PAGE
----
Major League Baseball commissioner Rob Manfred apologized Tuesday for his comments in which he referenced the World Series trophy as a “piece of metal.”
Manfred made the comment about the trophy — officially called the Commissioner’s Trophy — during an interview with ESPN on Sunday, and he indicated Tuesday that his comment was “disrespectful.”
“I referred to the World Series trophy in a disrespectful way, and I want to apologize for it,” Manfred told reporters in Scottsdale, Ariz. “There’s no excuse for it. I made a mistake. I was trying to make a point, but I should’ve made it in a more effective way. And again, I want to apologize for it.”
In the television interview, Manfred was discussing the punishment for the Houston Astros in the wake of their sign-stealing scandal. His comment on why he didn’t strip Houston of the title caused the firestorm.
“The idea of an asterisk or asking for a piece of metal back seems like a futile act,” Manfred said.
The “piece of metal” phrasing irked numerous players, and among the people who torched Manfred was Chicago Cubs left-hander Jon Lester.
“That’s someone that has never played our game,” Lester told reporters earlier Tuesday. “You play for a reason. You play for that piece of metal. I’m very proud of the three that I have. If that’s the way he feels, then he needs to take his name off his trophy.”
Lester said those trophies are what visitors to his home always want to see.
“That’s the first thing when people walk into my house: I take them to where my trophies are,” Lester said, referring to replicas that go to players and coaches. “I’m sure that hurt a lot of guys when they saw that, especially guys that haven’t won it, that have been striving for years to try and get to it.”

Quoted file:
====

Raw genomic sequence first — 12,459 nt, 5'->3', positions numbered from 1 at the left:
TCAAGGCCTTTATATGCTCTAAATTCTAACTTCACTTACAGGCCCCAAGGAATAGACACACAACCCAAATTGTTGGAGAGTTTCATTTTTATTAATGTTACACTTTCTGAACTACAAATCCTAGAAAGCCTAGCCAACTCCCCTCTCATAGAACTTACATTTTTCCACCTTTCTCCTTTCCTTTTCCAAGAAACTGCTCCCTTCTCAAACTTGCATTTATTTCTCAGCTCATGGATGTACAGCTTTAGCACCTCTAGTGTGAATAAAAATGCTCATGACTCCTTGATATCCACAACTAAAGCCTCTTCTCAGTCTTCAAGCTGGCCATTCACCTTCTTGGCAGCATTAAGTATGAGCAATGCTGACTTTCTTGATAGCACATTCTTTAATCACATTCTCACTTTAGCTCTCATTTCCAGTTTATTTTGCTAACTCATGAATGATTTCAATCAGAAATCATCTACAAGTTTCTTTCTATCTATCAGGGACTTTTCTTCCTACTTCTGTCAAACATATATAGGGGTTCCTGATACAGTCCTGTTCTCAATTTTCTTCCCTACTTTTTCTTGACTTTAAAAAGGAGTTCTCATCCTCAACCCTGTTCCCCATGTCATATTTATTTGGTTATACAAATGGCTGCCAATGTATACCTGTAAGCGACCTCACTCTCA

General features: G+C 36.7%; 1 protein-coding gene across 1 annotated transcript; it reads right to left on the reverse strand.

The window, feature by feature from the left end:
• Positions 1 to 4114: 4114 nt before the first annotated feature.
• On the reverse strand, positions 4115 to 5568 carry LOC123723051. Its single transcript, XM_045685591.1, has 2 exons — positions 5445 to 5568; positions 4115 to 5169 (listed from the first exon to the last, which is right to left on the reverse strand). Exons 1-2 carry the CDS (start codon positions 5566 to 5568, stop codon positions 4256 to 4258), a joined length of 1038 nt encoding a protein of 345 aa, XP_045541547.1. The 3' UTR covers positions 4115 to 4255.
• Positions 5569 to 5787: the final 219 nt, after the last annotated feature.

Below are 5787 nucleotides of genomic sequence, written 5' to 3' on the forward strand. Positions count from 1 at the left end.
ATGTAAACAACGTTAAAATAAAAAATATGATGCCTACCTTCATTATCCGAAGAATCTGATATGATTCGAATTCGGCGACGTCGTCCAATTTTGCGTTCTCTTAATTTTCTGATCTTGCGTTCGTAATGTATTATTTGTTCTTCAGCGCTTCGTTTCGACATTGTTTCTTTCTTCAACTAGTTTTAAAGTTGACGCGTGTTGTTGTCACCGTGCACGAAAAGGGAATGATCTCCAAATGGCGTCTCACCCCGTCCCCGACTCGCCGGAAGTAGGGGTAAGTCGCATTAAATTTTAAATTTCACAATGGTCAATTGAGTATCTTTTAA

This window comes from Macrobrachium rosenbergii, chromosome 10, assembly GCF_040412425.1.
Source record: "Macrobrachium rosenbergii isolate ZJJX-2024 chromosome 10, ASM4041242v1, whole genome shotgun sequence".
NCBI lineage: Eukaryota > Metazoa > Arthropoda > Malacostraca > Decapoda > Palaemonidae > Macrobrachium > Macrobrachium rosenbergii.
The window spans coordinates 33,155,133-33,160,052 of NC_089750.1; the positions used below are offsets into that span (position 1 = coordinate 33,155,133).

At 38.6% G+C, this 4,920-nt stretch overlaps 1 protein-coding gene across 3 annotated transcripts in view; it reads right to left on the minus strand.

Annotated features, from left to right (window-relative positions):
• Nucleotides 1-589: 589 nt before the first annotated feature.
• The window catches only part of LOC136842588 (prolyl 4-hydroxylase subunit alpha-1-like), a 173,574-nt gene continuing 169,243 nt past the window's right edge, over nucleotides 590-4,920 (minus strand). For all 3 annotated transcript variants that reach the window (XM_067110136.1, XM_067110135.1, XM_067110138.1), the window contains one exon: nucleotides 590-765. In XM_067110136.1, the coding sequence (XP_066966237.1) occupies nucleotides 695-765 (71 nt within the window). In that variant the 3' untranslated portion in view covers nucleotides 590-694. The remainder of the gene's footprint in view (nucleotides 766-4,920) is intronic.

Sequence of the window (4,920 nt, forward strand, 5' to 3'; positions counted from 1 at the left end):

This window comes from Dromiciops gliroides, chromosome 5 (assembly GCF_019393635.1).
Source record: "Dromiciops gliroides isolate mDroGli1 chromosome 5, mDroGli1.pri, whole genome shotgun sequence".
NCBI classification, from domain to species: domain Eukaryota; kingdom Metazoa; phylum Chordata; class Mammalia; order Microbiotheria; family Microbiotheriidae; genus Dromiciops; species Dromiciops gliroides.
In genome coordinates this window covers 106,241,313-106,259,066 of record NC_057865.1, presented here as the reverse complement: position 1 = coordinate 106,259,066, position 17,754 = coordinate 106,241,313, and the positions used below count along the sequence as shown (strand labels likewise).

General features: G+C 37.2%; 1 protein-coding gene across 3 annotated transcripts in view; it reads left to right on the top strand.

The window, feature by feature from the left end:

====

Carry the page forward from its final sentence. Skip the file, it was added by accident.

Cincinnati Reds right-hander Trevor Bauer was been very vocal of the scandal, harshly criticizing the Astros as well as making a comment in Manfred’s direction on Tuesday, prior to the commissioner’s apology.
“As surprising as it may seem, a championship isn’t just a ‘piece of metal’ to most of us,” Bauer said on Twitter. “Its (sic) symbolic of much more than that. The current precedent seems to encourage cheat to win because there’s no consequences. That cannot be our standard.”
Astros manager A.J. Hinch was fired due to the scandal, and it also led to the Boston Red Sox parting ways with manager Alex Cora (Houston’s bench coach at the time) and the New York Mets moving on from recently hired manager Carlos Beltran (a Houston player at the time). Houston general manager Jeff Luhnow also was dismissed.
Luhnow and Hinch were suspended by Major League Baseball, which also fined the franchise $5 million and stripped the team of its draft picks in the first and second rounds over the next two seasons.
—Field Level Media